Nymphaea nouchali

Family : Nymphaeaceae

Text © Pietro Puccio


English translation by Mario Beltramini


Nymphaea nouchali has floating peltate leaves and emerging flowers © Giuseppe Mazza

Nymphaea nouchali has floating peltate leaves and emerging flowers © Giuseppe Mazza

This species is native to Afghanistan, Australia (Northern Territory and Queensland), Bangladesh, Cambodia, China (Anhui, Guangdong, Hainan, Hubei and Yunnan), India (Andaman and Nicobar Islands), Indonesia, Laos, Malaysia, Myanmar, Nepal, Pakistan, Papua New Guinea, Philippines, Sri Lanka, Taiwan, Thailand and Viet Nam, where it grows in lakes, ponds and swampy areas, usually in calm and little deep waters.

The name of the genus comes from the Latin “nymphae” = nymphs, divinities who, in the Latin mythology, did live in the woods, seas, rivers and lakes; the name of the species appears to come from the name of a place in Bangladesh.

Common names: blue lotus, blue star water lily, blue waterlily, Indian blue water lily, star lotus (English); ninféia-azul, ninféia stelata (Portuguese); Blaue Seerose (German).

The Nymphaea nouchali Burm.f. (1768) is a perennial freshwater herbaceous plant, rather variable, with erect ovoid rhizome, not ramified, rooted into the bottom sediment; it tends to go to dormancy during the drought periods.

It has solitary leaves at the extremity of a robust petiole traversed by channels where is present air for ensuring the floating and the gaseous exchanges between leaves and roots.

The floating leaves are peltate (having the petiole attached almost at the centre of the lamina), orbicular of 8-25 cm of diameter with entire or crenate (having teeth with round apex) margin, smooth, water-repellent and green on the upper page, slightly purple below; the submerged leaves have a pale green colour on the upper page and are pinkish below.

The flowers, perfumed, are of 5-15 cm of diameter slightly emerging from the water surface, on a peduncle also provided with channels where air is present, with 4 lanceolate sepals, slightly veined, green outside, of the same colour of the petals inside, 3-6 cm long, 10-25 petals from oblong to lanceolate, white tinged with blue, purple, or purple red, and 35-40 stamina, 1-4 cm long of yellow colour tinged with blue at the apex; the flowers open in the morning and close by late afternoon, usually for four consecutive days.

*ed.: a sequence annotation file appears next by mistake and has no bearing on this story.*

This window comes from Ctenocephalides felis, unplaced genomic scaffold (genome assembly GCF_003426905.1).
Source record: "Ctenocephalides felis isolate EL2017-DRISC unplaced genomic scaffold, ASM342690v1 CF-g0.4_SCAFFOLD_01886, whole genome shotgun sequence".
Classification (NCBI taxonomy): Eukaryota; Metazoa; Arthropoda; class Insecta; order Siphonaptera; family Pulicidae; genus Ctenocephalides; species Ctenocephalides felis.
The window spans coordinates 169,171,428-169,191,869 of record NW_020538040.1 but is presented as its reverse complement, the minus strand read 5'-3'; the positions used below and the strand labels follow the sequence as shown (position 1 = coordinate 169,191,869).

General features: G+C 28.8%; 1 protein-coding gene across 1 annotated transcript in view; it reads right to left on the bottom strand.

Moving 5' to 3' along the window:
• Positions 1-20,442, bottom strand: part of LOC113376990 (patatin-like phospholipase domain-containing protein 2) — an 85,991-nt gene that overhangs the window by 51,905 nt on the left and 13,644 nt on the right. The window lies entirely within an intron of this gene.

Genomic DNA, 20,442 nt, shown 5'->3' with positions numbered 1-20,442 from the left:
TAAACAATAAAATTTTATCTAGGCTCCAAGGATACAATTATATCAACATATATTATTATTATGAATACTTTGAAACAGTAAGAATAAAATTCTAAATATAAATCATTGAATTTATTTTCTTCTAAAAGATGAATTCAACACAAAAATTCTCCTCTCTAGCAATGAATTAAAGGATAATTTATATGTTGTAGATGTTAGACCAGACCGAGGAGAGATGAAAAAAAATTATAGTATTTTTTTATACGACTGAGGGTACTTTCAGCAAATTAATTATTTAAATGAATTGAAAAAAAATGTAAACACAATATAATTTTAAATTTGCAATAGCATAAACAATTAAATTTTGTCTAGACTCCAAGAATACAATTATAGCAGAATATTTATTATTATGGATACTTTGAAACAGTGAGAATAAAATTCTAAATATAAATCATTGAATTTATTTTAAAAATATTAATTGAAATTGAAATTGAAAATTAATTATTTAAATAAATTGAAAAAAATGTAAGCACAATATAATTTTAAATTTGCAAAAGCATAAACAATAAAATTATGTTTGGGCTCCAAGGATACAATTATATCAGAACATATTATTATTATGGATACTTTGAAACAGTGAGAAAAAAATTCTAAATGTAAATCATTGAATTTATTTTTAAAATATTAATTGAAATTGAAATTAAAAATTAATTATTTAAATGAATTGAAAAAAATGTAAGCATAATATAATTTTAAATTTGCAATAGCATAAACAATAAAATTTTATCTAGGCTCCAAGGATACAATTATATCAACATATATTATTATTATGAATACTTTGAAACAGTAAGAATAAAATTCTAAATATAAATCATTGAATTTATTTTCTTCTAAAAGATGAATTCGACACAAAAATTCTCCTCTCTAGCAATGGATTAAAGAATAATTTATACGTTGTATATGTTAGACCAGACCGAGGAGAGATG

The flowers, perfumed, reach 15 cm and last 4 days. Then the fruit sinks © G. Mazza

The flowers, perfumed, reach 15 cm and last 4 days. Then the fruit sinks © G. Mazza

Once the flowering is ended, the peduncle plunges carrying the forming fruit to the bottom, where it completes its ripening.

The fruits are globose, of 2-4 cm of diameter, containing ellipsoid or globular seeds, green, about 1 mm long, with a spongy aril.

Initially, the seeds float due to the presence of air into the aril (fleshy tissue surrounding totally or partially the seed), and this facilitate the dispersion, till when this does not decay, imbued with water, thus depositing them on the bottom.

It reproduces by seed in spring-summer, covered by a thin layer of soil and some centimetres of water, in full sun; the germination takes place in 3-4 weeks; the transplanting is to be done, after the first leaves have appeared, into single containers and then they are dipped into the water.

The first blooming happens by the third, fourth year from the sowing. Amateurishly, the reproduction is done almost exclusively by division of rhizome, with at least the presence of one bud.

It is a species much appreciated since long time and vastly diffused outside from the origin zones, like in Africa, due to its ornamental characteristics; cultivable in the tropical and subtropical climate zones, where it flowers for most of the year, and, marginally, in the warm temperate ones; elsewhere, the plants must be conserved from autumn to spring in a protected environment, at the temperature of 18-20 °C.

It requires full sun, water preferably slightly acidic or neutral and a substratum rich of organic substance which may be formed by a layer of garden earth, a layer of dung and one of gravel as covering. It is often utilized in the aquaria due to the ornamental submerged leaves.

Rhizomes, leaves and flowers are utilized since long time in the traditional medicine for various pathologies; locally, the rhizomes, rich of starch, are consumed boiled or roasted, the leaves and flowers as vegetables and fodder for the animals; also the seeds at times are consumed fried or ground and added to the flour.

It is the national flower of Bangladesh, in its white variety, and of Sri Lanka, in its pale blue variety.

Synonyms: Nymphaea stellata Willd. (1799); Castalia scutifolia Salisb. (1805); Castalia stellaris Salisb. (1805); Nymphaea madagascariensis DC. (1821); Castalia caerulea Tratt. (1822); Castalia stellata (Willd.) Blume (1825); Nymphaea cyanea Roxb. ex G.Don (1831); Nymphaea bernierana Planch. (1853); Nymphaea emirnensis Planch. (1853); Leuconymphaea stellata (Willd.) Kuntze (1891).


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